Author + information
- Received October 3, 2019
- Revision received October 22, 2019
- Accepted October 23, 2019
- Published online January 13, 2020.
- Morten Kaltoft, MDa,b,c,
- Anne Langsted, MD, PhDa,b,c and
- Børge Grønne Nordestgaard, MD, DMSca,b,c,∗ (, )@HerlevGentofte@uni_copenhagen
- aDepartment of Clinical Biochemistry, Herlev and Gentofte Hospital, Copenhagen University Hospital, Copenhagen, Denmark
- bThe Copenhagen General Population Study, Herlev and Gentofte Hospital, Copenhagen University Hospital, Copenhagen, Denmark
- cFaculty of Health and Medical Sciences, University of Copenhagen, Copenhagen, Denmark
- ↵∗Address for correspondence:
Dr. Børge G. Nordestgaard, Department of Clinical Biochemistry, Herlev and Gentofte Hospital, Copenhagen University Hospital, Borgmester Ib Juuls Vej 73, 2730 Herlev, Denmark.
Background Causal risk factors for aortic valve stenosis are poorly understood, limiting the possibility of preventing the most common heart valve disease.
Objectives The hypothesis was tested that genetically based obesity measured by body mass index is causally associated with risk of aortic valve stenosis and replacement.
Methods The authors included 108,211 individuals from the Copenhagen General Population Study. Participants had measurements of body mass index, waist-hip ratio, and waist circumference, and information on 5 genetic variants associated with obesity. A Mendelian randomization design was used to investigate genetic and observational associations of obesity with incident aortic valve stenosis (n = 1,215) and replacement (n = 467) for a median follow-up time of 8.7 years.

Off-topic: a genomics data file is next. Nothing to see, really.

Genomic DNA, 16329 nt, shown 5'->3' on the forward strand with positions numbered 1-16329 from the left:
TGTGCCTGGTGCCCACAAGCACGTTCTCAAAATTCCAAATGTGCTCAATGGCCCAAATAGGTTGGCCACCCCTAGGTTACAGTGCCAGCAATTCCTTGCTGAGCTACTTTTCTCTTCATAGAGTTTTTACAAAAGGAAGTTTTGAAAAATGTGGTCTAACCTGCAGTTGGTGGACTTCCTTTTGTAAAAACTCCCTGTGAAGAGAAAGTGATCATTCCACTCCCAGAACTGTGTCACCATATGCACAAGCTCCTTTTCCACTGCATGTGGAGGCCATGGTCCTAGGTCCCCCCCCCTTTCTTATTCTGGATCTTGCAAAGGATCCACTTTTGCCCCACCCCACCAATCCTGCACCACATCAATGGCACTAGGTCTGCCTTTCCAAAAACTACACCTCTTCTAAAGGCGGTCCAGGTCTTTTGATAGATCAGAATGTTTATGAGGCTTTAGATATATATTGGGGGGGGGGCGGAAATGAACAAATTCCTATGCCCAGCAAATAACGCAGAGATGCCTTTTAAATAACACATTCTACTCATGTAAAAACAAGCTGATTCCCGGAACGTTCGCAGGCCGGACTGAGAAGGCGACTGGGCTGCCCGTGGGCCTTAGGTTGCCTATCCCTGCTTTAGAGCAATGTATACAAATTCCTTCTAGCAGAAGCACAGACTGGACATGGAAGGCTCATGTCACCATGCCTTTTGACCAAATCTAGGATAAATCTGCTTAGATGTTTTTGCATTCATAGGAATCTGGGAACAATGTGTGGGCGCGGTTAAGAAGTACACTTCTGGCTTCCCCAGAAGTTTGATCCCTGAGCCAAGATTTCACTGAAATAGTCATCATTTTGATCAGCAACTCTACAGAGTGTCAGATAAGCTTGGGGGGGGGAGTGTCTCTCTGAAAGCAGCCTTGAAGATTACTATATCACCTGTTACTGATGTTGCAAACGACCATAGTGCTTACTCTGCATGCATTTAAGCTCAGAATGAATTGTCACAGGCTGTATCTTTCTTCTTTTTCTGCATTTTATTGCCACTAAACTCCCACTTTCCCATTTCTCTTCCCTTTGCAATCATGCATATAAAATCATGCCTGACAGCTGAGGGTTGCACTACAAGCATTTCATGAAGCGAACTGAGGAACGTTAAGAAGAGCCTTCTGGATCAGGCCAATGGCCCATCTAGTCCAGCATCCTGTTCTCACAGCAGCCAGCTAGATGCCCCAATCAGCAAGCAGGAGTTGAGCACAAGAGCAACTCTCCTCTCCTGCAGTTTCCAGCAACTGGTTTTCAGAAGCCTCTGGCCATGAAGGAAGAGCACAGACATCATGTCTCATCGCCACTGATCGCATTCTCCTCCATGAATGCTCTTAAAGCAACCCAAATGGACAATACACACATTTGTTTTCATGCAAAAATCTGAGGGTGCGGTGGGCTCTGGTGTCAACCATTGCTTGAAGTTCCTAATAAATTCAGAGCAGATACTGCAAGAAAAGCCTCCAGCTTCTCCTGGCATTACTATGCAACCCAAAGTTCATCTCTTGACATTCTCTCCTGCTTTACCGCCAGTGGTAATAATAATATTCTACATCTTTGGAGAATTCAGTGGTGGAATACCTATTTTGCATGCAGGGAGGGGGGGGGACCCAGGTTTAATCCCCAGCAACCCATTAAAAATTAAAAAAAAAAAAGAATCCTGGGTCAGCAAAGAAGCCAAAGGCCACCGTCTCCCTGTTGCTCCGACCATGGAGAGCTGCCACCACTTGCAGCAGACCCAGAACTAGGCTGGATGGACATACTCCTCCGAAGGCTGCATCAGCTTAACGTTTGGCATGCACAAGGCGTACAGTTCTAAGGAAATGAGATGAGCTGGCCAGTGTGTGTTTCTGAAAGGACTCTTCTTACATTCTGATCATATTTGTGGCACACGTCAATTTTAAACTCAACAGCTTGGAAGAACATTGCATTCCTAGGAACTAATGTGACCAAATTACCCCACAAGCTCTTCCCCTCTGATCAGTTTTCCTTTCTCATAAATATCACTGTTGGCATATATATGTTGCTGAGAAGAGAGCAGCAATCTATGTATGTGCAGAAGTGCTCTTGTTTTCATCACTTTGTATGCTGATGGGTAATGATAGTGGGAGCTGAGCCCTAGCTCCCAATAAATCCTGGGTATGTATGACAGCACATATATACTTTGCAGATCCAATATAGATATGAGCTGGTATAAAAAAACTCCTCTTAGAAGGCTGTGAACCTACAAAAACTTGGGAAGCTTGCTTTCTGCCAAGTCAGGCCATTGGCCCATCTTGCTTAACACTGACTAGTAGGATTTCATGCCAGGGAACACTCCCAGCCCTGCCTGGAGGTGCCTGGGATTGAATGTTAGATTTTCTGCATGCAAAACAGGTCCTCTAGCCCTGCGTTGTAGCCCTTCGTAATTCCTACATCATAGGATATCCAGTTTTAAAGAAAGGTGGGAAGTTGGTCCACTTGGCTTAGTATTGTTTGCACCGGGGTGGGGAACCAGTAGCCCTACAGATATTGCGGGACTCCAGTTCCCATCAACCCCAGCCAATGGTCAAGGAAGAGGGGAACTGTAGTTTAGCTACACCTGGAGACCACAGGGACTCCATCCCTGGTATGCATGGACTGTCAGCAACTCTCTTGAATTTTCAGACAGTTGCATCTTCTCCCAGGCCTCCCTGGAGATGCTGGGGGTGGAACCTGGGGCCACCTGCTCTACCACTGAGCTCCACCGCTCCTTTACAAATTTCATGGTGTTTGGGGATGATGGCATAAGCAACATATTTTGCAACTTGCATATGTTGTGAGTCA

Results Genetically increased body mass index was causally associated with increased risk of aortic valve stenosis. Compared with an unweighted allele score of 0 to 3, individuals with an allele score 7 to 10 had a mean increase in body mass index of 0.87 kg/m2, and the age and sex–adjusted hazard ratio for aortic valve stenosis was 1.3 (95% confidence interval [CI]: 1.0 to 1.7) for allele score 4, 1.4 (95% CI: 1.1 to 1.8) for allele score 5 to 6, and 1.6 (95% CI: 1.3 to 2.1) for allele score 7 to 10 (p for trend: 9 × 10−5). A 1-kg/m2 increase in body mass index was associated with causal risk ratios for aortic valve stenosis and replacement, respectively, of 1.52 (95% CI: 1.23 to 1.87) and 1.49 (95% CI: 1.07 to 2.08) genetically, and with corresponding hazard ratios of 1.06 (95% CI: 1.05 to 1.08) and 1.06 (95% CI: 1.03 to 1.08) observationally.
Conclusions Obesity from human genetics was causally associated with higher risk of aortic valve stenosis and replacement.
This work was supported by Herlev and Gentofte Hospital, Copenhagen University Hospital, Denmark, the Novo Nordisk Foundation grant NNF18OC0052893, Denmark, and Chief Physician Johan Boserup and Lise Boserup‘s Fund, Denmark. The Copenhagen General Population Study is supported by the Copenhagen County Foundation and Herlev and Gentofte Hospital, Copenhagen University Hospital, Denmark. The authors have reported that they have no relationships relevant to the contents of this paper to disclose.
- Received October 3, 2019.
- Revision received October 22, 2019.
- Accepted October 23, 2019.
- 2020 American College of Cardiology Foundation
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